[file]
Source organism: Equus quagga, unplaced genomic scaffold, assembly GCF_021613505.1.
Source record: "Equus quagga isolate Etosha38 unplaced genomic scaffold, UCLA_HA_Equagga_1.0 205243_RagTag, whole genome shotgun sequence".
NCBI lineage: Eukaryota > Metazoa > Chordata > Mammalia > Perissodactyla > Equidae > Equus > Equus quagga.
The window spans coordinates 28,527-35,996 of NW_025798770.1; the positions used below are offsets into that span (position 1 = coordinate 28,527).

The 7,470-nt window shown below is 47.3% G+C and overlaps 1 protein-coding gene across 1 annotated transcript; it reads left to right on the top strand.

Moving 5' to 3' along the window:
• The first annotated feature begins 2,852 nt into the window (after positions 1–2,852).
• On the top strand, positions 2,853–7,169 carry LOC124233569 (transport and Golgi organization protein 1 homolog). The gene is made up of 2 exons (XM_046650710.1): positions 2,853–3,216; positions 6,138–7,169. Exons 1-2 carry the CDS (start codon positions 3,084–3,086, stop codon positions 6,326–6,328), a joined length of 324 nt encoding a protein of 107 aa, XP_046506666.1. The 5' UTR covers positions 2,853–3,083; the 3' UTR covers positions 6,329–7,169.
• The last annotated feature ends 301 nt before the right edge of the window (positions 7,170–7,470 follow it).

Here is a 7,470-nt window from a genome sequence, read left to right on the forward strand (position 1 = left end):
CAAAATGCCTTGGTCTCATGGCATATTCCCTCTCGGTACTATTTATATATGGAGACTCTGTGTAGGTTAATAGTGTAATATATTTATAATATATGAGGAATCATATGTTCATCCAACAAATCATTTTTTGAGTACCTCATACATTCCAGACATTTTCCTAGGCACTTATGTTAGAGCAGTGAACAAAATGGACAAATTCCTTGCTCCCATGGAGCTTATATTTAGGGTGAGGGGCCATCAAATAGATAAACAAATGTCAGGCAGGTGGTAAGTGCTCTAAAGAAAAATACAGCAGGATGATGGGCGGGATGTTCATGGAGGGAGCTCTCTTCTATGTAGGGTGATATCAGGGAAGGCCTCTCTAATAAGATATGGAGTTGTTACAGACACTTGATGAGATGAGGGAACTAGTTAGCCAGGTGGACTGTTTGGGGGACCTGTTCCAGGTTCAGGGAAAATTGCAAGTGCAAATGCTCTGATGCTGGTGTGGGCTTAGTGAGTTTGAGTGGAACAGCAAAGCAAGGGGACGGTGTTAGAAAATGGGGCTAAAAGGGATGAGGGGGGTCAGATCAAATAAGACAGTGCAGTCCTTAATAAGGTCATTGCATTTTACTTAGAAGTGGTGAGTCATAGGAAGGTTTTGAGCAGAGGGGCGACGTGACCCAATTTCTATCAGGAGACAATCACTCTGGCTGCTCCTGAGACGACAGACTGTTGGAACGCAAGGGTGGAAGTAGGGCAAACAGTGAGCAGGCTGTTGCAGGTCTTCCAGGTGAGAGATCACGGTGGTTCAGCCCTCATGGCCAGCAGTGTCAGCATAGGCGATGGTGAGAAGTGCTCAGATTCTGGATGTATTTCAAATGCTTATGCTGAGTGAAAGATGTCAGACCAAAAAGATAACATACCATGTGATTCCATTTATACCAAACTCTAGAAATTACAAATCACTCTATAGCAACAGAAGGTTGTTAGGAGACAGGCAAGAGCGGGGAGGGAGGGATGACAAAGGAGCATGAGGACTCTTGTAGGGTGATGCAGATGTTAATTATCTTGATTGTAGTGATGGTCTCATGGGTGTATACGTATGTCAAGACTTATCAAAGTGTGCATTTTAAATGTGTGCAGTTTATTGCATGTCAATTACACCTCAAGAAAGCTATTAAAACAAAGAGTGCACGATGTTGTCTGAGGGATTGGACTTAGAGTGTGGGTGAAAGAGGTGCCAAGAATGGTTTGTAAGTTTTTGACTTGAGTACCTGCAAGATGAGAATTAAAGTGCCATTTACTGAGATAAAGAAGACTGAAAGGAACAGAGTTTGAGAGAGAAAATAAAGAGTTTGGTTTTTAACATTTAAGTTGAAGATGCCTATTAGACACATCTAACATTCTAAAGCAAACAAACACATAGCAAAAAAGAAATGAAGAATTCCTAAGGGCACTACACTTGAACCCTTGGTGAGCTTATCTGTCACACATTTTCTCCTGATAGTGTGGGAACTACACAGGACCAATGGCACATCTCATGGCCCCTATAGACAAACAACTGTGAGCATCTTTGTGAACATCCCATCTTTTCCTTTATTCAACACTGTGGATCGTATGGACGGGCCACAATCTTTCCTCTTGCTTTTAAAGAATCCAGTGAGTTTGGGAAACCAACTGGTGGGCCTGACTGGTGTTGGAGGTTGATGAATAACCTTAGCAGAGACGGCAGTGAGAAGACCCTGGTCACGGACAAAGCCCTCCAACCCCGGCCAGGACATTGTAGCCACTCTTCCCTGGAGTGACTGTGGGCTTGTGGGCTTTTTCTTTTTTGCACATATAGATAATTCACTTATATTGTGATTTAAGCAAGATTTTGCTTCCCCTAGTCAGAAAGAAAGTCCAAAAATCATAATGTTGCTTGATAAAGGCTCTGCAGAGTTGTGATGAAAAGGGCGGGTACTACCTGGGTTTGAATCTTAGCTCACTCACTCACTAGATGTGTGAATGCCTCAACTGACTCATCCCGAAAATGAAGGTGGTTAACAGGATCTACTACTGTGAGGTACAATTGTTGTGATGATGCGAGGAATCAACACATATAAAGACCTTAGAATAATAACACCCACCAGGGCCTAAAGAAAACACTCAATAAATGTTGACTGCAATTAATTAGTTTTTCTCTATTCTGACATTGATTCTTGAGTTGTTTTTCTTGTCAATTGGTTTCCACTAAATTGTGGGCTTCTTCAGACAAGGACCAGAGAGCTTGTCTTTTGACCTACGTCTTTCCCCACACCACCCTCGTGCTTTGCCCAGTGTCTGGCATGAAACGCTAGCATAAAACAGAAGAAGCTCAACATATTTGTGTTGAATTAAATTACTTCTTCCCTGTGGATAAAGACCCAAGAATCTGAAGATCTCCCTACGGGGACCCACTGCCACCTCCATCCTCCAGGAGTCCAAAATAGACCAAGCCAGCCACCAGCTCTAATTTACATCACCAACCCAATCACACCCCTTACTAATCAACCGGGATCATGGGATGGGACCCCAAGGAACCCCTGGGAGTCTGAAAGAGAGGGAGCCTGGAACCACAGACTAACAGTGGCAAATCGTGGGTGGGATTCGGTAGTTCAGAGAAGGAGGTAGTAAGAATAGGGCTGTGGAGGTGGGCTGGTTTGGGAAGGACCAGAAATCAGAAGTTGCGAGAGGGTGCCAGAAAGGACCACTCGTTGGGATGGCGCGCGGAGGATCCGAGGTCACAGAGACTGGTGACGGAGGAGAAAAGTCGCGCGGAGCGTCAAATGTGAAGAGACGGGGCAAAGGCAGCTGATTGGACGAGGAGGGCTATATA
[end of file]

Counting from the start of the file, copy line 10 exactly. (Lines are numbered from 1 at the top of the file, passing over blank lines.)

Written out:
Here is a 7,470-nt window from a genome sequence, read left to right on the forward strand (position 1 = left end):